As we continue our study of Solomon’s advice concerning worry, note that the second two lines expand on the main idea to trust in the Lord. “Trusting with all your heart” involves two actions: one negative, the other positive.
Today we examine the negative command: “Do not lean on your own understanding” (v. 5). The term understanding is so important that, in the Hebrew text, it appears first in the sentence: “Your understanding, do not lean upon.” This word refers to our ability to observe something, gain insight, and discern as a means of formulating a decision. Of course, due diligence is our responsibility. Investigate, seek perspectives, apply logic, and formulate ideas. God doesn’t ask us to forego planning or to throw ourselves blindly into decisions. He calls us to give greater priority to trusting Him. Let confidence in God’s character, power, plans, and past faithfulness be the foundation of all your decision-making as you exercise sound judgment. (Please read that again.)
Here’s a helpful illustration: A young man is convinced God has called him to full-time, vocational ministry. In responding to this call, he recognizes his need for training at a good seminary. He visits the school, considers living arrangements, estimates tuition and cost of living, and even locates a suitable job that will not interfere with his studies. But—on paper—his budget doesn’t work. Expenses outweigh income and savings. Even so, he knows God has called him to prepare, so he packs up, moves, and enrolls. Why? Because he places such confidence in God’s provision that he won’t wait until he has solved all the details before obeying the Father’s will.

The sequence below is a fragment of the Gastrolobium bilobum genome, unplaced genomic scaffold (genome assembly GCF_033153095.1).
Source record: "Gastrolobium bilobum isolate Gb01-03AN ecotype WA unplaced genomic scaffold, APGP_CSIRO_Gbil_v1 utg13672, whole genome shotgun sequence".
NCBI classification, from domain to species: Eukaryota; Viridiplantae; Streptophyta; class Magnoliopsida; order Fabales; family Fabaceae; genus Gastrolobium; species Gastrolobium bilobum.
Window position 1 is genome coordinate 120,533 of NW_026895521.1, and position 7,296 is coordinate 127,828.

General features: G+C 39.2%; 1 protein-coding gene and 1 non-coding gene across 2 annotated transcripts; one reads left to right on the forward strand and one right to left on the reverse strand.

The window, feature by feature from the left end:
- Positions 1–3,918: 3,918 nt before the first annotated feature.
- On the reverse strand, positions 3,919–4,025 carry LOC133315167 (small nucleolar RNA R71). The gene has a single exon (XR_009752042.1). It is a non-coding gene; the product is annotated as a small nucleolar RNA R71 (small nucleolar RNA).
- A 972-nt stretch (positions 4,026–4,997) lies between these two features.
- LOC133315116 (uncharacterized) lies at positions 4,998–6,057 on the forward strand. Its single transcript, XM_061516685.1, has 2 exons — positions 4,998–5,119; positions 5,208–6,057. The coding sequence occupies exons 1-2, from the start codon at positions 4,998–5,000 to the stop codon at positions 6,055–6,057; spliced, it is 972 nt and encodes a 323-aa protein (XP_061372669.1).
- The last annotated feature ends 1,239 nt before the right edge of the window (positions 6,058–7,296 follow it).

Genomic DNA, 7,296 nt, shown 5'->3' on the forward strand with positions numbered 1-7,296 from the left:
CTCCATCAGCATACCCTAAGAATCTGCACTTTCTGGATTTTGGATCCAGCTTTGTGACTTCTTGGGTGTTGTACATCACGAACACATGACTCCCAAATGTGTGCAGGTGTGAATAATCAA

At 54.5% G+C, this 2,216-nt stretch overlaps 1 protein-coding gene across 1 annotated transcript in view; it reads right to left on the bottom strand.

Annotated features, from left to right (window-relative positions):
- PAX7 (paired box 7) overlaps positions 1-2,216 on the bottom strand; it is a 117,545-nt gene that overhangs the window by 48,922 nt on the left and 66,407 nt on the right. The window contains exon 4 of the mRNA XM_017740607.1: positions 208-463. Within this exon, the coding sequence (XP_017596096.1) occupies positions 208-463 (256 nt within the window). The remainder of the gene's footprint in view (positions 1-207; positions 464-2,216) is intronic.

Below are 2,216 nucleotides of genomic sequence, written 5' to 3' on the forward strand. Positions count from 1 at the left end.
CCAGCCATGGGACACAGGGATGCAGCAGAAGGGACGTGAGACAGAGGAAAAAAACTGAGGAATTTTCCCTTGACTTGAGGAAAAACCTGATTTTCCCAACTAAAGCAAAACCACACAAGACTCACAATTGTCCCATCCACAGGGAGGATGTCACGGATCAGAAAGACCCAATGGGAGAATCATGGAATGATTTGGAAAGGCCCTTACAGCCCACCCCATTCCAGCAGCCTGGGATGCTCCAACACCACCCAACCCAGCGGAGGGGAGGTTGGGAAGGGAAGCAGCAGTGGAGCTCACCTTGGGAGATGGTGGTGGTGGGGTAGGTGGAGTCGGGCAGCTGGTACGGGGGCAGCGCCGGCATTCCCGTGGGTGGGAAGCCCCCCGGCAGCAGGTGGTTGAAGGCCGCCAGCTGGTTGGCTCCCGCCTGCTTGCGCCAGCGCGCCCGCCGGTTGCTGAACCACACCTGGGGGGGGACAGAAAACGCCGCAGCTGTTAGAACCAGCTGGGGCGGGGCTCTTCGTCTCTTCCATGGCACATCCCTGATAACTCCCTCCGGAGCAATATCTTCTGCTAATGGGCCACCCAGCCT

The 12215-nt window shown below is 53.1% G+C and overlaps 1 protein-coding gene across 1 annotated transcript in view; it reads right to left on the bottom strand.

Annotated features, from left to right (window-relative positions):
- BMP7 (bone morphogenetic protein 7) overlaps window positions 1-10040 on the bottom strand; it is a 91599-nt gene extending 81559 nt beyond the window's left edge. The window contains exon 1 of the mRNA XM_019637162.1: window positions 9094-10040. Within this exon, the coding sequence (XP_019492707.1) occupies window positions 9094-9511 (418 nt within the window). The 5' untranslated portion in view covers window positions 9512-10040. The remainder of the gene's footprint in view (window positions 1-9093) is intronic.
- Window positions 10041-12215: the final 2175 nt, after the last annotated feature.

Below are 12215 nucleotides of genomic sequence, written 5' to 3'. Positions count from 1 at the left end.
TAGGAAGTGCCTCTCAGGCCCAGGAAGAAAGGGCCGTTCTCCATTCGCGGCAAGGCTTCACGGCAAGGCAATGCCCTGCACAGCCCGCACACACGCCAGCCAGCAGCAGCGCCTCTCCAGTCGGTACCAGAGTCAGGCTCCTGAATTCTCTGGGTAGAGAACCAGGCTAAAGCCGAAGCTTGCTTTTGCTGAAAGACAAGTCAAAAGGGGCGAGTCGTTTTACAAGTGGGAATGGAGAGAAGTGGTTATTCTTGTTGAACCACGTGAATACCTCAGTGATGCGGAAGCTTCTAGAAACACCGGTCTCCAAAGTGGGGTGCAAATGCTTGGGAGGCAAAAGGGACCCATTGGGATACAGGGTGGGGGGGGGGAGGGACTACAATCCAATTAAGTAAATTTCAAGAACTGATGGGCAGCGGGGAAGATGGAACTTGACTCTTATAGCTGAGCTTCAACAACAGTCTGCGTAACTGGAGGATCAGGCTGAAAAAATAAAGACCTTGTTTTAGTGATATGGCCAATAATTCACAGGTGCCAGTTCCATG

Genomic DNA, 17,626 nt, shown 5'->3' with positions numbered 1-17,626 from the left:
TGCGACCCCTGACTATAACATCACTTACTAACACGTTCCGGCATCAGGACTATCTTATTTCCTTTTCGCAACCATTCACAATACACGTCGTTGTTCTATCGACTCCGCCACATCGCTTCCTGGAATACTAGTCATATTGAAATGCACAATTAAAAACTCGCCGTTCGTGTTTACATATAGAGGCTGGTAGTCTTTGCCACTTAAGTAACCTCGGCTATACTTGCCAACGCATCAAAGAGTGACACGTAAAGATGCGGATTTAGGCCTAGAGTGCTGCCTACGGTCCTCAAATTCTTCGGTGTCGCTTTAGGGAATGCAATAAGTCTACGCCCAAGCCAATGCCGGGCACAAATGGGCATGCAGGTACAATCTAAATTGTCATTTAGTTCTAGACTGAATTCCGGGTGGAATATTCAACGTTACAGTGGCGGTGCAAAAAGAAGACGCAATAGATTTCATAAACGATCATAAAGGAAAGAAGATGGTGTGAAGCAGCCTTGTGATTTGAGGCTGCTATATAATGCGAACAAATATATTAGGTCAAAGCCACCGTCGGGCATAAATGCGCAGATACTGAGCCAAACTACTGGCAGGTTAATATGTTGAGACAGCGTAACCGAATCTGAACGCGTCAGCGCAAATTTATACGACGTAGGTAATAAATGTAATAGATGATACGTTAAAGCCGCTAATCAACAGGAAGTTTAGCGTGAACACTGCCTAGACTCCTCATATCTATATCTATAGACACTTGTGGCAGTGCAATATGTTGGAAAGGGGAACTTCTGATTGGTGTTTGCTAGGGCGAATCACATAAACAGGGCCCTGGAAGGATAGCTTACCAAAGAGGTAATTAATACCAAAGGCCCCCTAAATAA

To “not lean on your own understanding” means that you will not give first priority to your own limited perspective. Lean is, of course, figurative, meaning “to depend upon something.” One might lean upon a staff, a wall, or another person in order to remain standing. The message is “Feel completely confident in God and do not depend upon your own intelligence, insight, or skill to keep you from falling.”
I know a gentleman who suffered a terrible injury while skiing, and he was confined to crutches for many long weeks. Several times I found him panting at the top of a flight of stairs. His hands had become red and sore from his constant use of the crutches. He discovered that leaning on crutches is exhausting.
So is leaning on our own understanding! If you want to spend an exhausting day, try to work out your problems using only your limited viewpoint. Chase down all the possibilities you can think of. When you inevitably hit a dead end, back up and try a new man-made direction. Eventually, you will run out of ideas as well as energy. Then, if you don’t trust in God, you will have only one option left: worry.
From Living the Proverbs by Charles R. Swindoll, copyright © 2012. Reprinted by permission of Worthy Inspired., an imprint of Hachette Book Group, Inc.
Used with permission. All rights reserved.